Wouldn’t it be cool to drive a tiny OLED display, read a color sensor, or even just flash some LEDs directly from your computer? Sure you can program an Arduino or Trinket to talk to these devices and your computer, but why can’t your computer just talk to those devices and sensors itself? Well, now your computer can talk to devices using the Adafruit MCP2221A breakout board!
What can the MCP2221 chip do? This chip from Microchip is similar to a USB to serial converter chips but adds a GPIO and I2C interface as well. The analog/digital GPIO pins can act as 10-bit analog inputs (ADC) and there’s even a 5-bit DAC output. The I2C interface is great for talking to OLEDs, sensors, PWM drivers, its the most popular interface for small devices. You can use the GPIO to do things like flash LEDs, read switches or buttons, and more. The MCP2221A breakout is like adding a little swiss army knife for serial protocols to your computer!
This chip is powerful and useful to have when you want to use Python (for example) to quickly iterate and test a device that uses I2C or general purpose digital and analog I/O. There’s no firmware to deal with, so you don’t have to deal with how to “send data to and from an Arduino which is then sent to and from” an electronic sensor or display or part.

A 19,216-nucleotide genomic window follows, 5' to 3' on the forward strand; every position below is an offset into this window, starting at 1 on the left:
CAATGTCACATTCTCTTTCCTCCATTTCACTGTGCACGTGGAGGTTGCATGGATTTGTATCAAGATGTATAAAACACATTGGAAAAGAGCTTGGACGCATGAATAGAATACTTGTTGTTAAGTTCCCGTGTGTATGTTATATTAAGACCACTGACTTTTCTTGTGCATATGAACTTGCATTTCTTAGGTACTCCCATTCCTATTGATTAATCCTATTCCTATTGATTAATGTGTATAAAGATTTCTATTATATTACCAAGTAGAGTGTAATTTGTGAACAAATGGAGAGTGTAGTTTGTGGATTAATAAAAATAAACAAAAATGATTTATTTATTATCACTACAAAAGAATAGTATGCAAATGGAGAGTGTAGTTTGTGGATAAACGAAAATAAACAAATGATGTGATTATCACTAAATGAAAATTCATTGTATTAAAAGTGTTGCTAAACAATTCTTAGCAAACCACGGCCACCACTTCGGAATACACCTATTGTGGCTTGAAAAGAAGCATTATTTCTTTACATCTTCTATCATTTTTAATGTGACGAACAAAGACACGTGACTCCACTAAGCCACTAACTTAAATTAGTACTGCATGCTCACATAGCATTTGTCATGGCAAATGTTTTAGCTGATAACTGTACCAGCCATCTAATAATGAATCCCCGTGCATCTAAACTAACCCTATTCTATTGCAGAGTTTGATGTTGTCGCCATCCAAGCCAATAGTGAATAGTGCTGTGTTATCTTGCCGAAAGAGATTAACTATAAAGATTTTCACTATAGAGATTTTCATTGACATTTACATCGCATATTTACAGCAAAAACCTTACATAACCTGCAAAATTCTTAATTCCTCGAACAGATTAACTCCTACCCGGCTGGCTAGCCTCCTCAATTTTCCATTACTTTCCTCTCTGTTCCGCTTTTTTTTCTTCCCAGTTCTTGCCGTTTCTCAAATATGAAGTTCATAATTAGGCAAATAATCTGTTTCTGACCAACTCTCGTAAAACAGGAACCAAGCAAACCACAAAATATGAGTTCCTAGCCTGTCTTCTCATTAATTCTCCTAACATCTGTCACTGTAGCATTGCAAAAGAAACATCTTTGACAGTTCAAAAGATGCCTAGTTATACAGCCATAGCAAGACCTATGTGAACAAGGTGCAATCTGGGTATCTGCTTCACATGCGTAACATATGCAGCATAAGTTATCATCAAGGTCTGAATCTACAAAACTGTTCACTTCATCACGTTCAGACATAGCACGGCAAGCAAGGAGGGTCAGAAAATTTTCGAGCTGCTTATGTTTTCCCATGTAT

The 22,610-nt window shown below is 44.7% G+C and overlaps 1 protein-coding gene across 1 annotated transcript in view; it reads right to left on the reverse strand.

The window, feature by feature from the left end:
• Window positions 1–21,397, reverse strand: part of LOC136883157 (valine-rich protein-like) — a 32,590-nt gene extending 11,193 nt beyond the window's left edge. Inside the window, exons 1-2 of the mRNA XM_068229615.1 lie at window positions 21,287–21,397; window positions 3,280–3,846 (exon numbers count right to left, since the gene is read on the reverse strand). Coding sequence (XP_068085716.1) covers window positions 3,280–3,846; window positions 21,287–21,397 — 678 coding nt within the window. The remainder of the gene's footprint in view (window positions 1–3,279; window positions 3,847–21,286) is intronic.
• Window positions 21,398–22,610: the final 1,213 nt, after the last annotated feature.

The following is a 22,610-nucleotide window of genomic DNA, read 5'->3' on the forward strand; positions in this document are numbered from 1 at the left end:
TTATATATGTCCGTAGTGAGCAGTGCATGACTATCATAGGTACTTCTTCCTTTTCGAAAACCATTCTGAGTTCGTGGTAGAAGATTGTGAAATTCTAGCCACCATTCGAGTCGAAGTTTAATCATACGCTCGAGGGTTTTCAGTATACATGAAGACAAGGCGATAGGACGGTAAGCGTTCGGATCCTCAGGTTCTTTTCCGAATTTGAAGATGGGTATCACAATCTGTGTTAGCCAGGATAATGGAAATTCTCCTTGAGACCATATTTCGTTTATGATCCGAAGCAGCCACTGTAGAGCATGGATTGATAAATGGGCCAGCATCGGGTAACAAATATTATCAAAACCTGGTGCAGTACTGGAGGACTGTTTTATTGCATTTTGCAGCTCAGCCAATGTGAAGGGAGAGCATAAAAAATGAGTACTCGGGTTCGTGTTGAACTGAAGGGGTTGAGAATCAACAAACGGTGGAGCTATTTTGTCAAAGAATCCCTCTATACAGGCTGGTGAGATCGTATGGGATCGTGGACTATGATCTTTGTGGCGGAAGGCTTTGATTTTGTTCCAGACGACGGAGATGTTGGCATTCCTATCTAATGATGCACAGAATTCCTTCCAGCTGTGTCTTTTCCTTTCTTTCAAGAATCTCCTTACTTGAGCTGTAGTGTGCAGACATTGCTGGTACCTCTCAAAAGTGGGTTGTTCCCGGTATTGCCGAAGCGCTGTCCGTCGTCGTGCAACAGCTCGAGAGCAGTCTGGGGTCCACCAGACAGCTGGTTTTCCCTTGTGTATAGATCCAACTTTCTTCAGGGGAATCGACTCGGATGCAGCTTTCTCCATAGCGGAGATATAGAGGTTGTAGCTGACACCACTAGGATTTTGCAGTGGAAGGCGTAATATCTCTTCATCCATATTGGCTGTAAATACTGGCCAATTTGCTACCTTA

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Adafruit Blinka Installation
We use a special library called adafruit_blinka (named after Blinka, the CircuitPython mascot) to provide the layer that translates the CircuitPython hardware API to whatever library the Linux board provides.
For example, on Raspberry Pi we use the python RPi.GPIO library. For any I2C interfacing we'll use ioctl messages to the /dev/i2c device. For SPI we'll use the spidev python library, etc. These details don't matter so much because they all happen underneath the adafruit_blinka layer.